Axelrod Denies Overpromising on Recovery in 2010

Obama campaign advisor David Axelrod denied using the term “recovery summer” in 2010 to describe what was happening with the economy.

This is half true, as the Washington Examiner explains:


David Axelrod promised big results from the Recovery Act in the summer of 2010. With the economy still weak two years later, he denied ever touting the recovery summer during an interview this morning.

“I wasn’t running around saying anything that other than we were going to be persistent, that it took years to get into this mess, it was going to take years to get [out],” Axelrod said this morning when Fox News’ Chris Wallace recalled that he was “running around, talking about recovery summer” in 2010.

“Well, you should show me the tape of me saying that,” Axelrod countered.

Um…OK, David. You’re half right.

“[M]any of the Recovery Act projects around the country are taking hold this summer, by design, that will involve a lot of private industry construction and so on,” Axelrod said on Meet the Press in June of 2010. ” So the combination of those things will help, and we hope the Congress will act expeditiously to get that done.”

Clearly, Axelrod didn’t use the term, “recovery summer,” but he did say that a recovery would be “taking hold” that summer.

In November of 2010, Axelrod added that “we have a recovery” during another Meet the Press interview that saw him acknowledge that the economy was still weak.

In June 2010, by the way, Axelrod — like Senate Majority Leader Harry Reid, D-Nev., and President Obama after him — blamed the enduring weakness of the economy on state and local governments.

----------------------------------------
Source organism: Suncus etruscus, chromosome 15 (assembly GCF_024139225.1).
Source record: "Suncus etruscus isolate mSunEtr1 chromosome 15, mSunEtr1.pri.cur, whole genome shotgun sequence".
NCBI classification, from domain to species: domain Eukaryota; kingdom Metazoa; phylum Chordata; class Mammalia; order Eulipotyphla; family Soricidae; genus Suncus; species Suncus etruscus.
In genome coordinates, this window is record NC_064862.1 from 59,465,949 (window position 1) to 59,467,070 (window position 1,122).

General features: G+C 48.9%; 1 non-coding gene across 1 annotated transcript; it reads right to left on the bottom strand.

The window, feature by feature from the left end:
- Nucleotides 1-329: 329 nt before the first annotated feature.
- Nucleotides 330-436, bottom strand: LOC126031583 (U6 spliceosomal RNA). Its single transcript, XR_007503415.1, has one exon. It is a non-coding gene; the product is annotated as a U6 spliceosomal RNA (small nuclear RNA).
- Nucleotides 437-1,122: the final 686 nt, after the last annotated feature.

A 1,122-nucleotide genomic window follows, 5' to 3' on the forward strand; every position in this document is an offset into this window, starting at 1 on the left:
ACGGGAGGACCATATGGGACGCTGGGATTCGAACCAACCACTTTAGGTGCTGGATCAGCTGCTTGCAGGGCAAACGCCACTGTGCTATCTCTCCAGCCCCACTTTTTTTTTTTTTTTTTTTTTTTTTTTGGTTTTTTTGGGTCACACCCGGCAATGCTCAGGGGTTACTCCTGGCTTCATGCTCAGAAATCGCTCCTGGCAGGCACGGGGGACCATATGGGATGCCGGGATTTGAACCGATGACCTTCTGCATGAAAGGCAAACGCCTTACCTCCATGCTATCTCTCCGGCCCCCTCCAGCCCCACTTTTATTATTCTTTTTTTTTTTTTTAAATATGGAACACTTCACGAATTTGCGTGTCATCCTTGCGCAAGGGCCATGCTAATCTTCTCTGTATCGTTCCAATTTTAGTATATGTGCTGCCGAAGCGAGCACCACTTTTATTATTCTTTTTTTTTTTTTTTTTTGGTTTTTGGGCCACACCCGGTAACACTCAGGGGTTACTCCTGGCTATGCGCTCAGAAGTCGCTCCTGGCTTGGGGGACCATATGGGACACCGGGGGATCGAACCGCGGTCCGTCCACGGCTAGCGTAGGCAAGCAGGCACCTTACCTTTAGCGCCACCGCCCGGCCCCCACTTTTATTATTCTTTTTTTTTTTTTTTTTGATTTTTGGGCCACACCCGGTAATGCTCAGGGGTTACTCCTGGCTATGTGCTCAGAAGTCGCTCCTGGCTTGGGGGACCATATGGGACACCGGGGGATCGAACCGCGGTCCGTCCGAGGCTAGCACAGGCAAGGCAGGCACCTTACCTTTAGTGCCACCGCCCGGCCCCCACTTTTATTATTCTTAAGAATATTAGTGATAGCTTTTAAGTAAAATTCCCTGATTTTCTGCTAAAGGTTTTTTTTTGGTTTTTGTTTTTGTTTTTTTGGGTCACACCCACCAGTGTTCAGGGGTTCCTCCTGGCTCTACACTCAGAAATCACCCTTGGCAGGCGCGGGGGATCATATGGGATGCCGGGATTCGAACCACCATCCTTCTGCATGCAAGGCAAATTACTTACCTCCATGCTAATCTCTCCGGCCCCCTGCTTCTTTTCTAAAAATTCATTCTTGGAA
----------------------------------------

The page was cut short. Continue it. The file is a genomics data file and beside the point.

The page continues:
The fact that we’re splitting hairs about this is pathetic. There was no “recovery summer” — there hasn’t been a recovery at all. It is arguable whether the US isn’t back in a recession already.

Axelrod is trying to say that he didn’t overpromise on the recovery. I call bull on that. From the moment the Obama team took office, they have overpromised on every single major piece of legislation, including the stim bill — which was supposed to bring unemployment down to 6% — Obamacare, the Dodd-Frank FinReg legislation, other stimulus measures like the extension of unemployment benefits — the list goes on and on.

Between the Fed and the Obama administration, trillions of dollars have been pumped into the economy with literally nothing to show for it. In fact, it should be argued by Mr. Romney that the president may have inherited a mess, but his policies have made things worse.

President Obama is out on the hustings saying in so many words that recovery is just around the corner — that is, when he talks about the economy at all. But economic reports in recent months show the opposite; that the country is teetering on the edge of another downturn and that it wouldn’t take much — an oil shock, the collapse of the euro — to send us over the cliff and back into recession. For Axelrod to claim he hasn’t been overselling recovery is a diversion. Arguing about what he said in 2010 masks the fact that the administration’s economic policies have failed and that Obama is bereft of ideas on how to fix it.



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